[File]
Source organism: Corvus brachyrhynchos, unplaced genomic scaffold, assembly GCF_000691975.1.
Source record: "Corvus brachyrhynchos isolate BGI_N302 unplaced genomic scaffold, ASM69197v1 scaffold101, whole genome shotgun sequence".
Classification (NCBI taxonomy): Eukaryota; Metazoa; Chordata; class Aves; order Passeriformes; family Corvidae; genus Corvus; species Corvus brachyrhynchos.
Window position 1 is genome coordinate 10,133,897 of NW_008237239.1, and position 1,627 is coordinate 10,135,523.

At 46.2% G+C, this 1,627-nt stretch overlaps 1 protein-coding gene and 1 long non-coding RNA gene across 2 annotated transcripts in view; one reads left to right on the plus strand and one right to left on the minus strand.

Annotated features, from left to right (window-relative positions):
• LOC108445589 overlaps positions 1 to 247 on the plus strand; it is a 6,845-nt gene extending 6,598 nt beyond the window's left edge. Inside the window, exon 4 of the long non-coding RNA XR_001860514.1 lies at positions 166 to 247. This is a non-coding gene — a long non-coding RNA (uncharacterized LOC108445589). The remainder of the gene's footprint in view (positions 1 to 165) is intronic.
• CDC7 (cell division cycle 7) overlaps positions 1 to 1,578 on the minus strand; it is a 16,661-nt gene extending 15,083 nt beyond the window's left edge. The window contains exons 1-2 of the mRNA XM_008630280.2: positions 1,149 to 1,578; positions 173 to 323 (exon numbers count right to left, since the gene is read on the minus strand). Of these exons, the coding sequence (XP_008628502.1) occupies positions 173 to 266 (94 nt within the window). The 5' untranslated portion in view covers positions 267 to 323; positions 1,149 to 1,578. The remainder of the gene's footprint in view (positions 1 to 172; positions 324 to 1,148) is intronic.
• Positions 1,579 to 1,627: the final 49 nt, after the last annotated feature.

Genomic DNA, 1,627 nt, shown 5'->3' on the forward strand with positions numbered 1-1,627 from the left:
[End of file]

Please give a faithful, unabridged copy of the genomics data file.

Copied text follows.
Source organism: Corvus brachyrhynchos, unplaced genomic scaffold, assembly GCF_000691975.1.
Source record: "Corvus brachyrhynchos isolate BGI_N302 unplaced genomic scaffold, ASM69197v1 scaffold101, whole genome shotgun sequence".
Classification (NCBI taxonomy): Eukaryota; Metazoa; Chordata; class Aves; order Passeriformes; family Corvidae; genus Corvus; species Corvus brachyrhynchos.
Window position 1 is genome coordinate 10,133,897 of NW_008237239.1, and position 1,627 is coordinate 10,135,523.

At 46.2% G+C, this 1,627-nt stretch overlaps 1 protein-coding gene and 1 long non-coding RNA gene across 2 annotated transcripts in view; one reads left to right on the plus strand and one right to left on the minus strand.

Annotated features, from left to right (window-relative positions):
• LOC108445589 overlaps positions 1 to 247 on the plus strand; it is a 6,845-nt gene extending 6,598 nt beyond the window's left edge. Inside the window, exon 4 of the long non-coding RNA XR_001860514.1 lies at positions 166 to 247. This is a non-coding gene — a long non-coding RNA (uncharacterized LOC108445589). The remainder of the gene's footprint in view (positions 1 to 165) is intronic.
• CDC7 (cell division cycle 7) overlaps positions 1 to 1,578 on the minus strand; it is a 16,661-nt gene extending 15,083 nt beyond the window's left edge. The window contains exons 1-2 of the mRNA XM_008630280.2: positions 1,149 to 1,578; positions 173 to 323 (exon numbers count right to left, since the gene is read on the minus strand). Of these exons, the coding sequence (XP_008628502.1) occupies positions 173 to 266 (94 nt within the window). The 5' untranslated portion in view covers positions 267 to 323; positions 1,149 to 1,578. The remainder of the gene's footprint in view (positions 1 to 172; positions 324 to 1,148) is intronic.
• Positions 1,579 to 1,627: the final 49 nt, after the last annotated feature.

Genomic DNA, 1,627 nt, shown 5'->3' on the forward strand with positions numbered 1-1,627 from the left: